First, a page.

Growth Matters: Revision3 starts a network to watch on your cell
With all the gloom in the global economy, I got to wondering whether there is anything else going on in the world of business. I'm looking for growth because I think that's what will ultimately bring the economy out of the doldrums. Not surprisingly, that growth is coming from technology companies. In Growth Matters, I look at consumer technology companies that point the way to growth trends -- and in the process introduce services and products you may want to explore.
You don't just start a new TV network every day. But in 2005, that's what a handful of Web visionaries did because they couldn't find shows they wanted to watch. So they started Revision3 -- an actual TV network for the Web, creating and producing its own original, broadcast-quality shows, according to Ron Richards, Revision3's Senior Director of Marketing & Product Management. And you can watch its shows on HDTV, iPod, or mobile phone.
How does Revision3 make money?
As Richards explained, "Our business model is sponsorship/advertising. It goes back to the way things were in the 1940s and 1950s, when there was a strong identification between the content and the advertiser. There is a much deeper connection between our show content and the advertisers – for example, the Flash Player or GoDaddy. We do not offer branded entertainment. Its popular Diggnation -- [which is based on top digg.com social bookmarking news stories] -- is a 30-minute show that has three to five minutes for advertising."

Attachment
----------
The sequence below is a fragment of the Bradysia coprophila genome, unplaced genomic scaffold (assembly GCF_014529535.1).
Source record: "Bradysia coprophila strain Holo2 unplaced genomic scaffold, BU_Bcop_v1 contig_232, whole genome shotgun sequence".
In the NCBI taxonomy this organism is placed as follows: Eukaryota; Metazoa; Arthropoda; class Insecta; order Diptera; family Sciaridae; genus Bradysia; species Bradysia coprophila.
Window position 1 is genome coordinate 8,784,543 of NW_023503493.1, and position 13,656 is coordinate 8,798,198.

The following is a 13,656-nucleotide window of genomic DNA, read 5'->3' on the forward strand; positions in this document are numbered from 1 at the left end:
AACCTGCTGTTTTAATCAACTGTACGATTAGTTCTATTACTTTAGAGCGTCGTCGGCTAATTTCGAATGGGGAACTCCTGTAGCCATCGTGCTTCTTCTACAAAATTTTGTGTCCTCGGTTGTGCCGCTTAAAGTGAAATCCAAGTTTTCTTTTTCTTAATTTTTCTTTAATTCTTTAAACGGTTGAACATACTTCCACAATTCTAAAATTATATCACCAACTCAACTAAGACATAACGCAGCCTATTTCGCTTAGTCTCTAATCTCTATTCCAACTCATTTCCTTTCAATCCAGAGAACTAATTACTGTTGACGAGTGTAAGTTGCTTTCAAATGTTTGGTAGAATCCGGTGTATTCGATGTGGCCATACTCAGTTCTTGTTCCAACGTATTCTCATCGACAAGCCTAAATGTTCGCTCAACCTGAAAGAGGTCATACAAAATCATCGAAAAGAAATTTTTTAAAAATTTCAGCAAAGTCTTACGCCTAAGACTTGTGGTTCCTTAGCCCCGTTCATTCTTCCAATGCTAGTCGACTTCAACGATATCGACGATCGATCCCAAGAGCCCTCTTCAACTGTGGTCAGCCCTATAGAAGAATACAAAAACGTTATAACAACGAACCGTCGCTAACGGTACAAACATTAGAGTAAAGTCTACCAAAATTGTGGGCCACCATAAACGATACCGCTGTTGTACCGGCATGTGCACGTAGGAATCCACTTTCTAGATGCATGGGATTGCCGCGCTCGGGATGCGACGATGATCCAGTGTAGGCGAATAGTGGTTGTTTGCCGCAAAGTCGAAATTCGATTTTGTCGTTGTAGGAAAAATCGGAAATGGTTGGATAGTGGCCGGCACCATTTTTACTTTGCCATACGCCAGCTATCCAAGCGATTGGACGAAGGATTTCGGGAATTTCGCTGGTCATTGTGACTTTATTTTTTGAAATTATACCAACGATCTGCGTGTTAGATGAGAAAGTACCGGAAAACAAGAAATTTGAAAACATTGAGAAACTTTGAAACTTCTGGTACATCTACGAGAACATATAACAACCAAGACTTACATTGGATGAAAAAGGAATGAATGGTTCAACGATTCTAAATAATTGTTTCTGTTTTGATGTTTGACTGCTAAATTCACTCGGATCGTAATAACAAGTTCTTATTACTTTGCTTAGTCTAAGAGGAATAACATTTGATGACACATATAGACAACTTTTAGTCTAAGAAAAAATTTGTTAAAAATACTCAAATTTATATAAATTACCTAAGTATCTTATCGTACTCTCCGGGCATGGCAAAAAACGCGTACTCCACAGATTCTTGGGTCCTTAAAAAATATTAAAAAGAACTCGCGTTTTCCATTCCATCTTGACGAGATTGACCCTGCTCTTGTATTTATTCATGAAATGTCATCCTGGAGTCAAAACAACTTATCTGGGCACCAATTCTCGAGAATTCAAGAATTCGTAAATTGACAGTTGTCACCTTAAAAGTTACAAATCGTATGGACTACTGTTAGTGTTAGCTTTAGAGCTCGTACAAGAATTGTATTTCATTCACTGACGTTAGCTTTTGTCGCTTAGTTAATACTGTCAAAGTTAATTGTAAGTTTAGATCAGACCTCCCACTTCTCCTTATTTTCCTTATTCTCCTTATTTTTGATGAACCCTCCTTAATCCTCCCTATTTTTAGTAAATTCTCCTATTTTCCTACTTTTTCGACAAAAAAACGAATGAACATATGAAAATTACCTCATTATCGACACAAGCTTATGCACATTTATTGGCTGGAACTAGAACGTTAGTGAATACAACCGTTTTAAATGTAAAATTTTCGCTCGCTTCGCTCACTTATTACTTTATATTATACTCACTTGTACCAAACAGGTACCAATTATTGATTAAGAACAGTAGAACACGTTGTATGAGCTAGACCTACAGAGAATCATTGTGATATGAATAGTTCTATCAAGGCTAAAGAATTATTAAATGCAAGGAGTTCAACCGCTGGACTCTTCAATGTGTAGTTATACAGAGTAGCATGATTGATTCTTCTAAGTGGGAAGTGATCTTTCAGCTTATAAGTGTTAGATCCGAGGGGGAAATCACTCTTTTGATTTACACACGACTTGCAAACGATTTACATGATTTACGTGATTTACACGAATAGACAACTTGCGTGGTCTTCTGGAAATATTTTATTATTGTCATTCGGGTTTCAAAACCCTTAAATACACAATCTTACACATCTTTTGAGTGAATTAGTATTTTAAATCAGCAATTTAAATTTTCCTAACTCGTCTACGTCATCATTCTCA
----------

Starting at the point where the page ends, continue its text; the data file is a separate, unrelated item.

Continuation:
Revision3 wants a piece of a $70 billion TV advertising market. And while it's small, it has grown due to the loyalty of its "passionate, committed fans who want to watch shows that entertain, educate, and help expand their life experiences. The audience expects professionally produced programming but wants it to be unexpected, edgy, smart, and real. They also want to watch shows whenever they want, wherever they are, and on whatever device they choose."
It sounds like a good idea to me. Check it out and comment below on your reactions.
Peter Cohan is president ofPeter S. Cohan & Associates. He also teaches management at Babson College. His eighth book isYou Can't Order Change: Lessons from Jim McNerney's Turnaround at Boeing. He has no financial interest in Revision3.